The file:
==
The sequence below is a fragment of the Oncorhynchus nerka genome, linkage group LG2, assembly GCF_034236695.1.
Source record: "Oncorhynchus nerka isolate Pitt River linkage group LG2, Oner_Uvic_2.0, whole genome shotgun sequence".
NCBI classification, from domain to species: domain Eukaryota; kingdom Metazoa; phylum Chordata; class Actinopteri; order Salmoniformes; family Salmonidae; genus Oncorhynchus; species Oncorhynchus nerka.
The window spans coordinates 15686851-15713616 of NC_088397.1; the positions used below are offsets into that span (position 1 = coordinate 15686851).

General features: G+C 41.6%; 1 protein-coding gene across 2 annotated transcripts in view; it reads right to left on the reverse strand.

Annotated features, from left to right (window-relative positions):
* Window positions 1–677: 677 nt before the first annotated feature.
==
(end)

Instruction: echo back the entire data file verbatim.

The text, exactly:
The sequence below is a fragment of the Oncorhynchus nerka genome, linkage group LG2, assembly GCF_034236695.1.
Source record: "Oncorhynchus nerka isolate Pitt River linkage group LG2, Oner_Uvic_2.0, whole genome shotgun sequence".
NCBI classification, from domain to species: domain Eukaryota; kingdom Metazoa; phylum Chordata; class Actinopteri; order Salmoniformes; family Salmonidae; genus Oncorhynchus; species Oncorhynchus nerka.
The window spans coordinates 15686851-15713616 of NC_088397.1; the positions used below are offsets into that span (position 1 = coordinate 15686851).

General features: G+C 41.6%; 1 protein-coding gene across 2 annotated transcripts in view; it reads right to left on the reverse strand.

Annotated features, from left to right (window-relative positions):
* Window positions 1–677: 677 nt before the first annotated feature.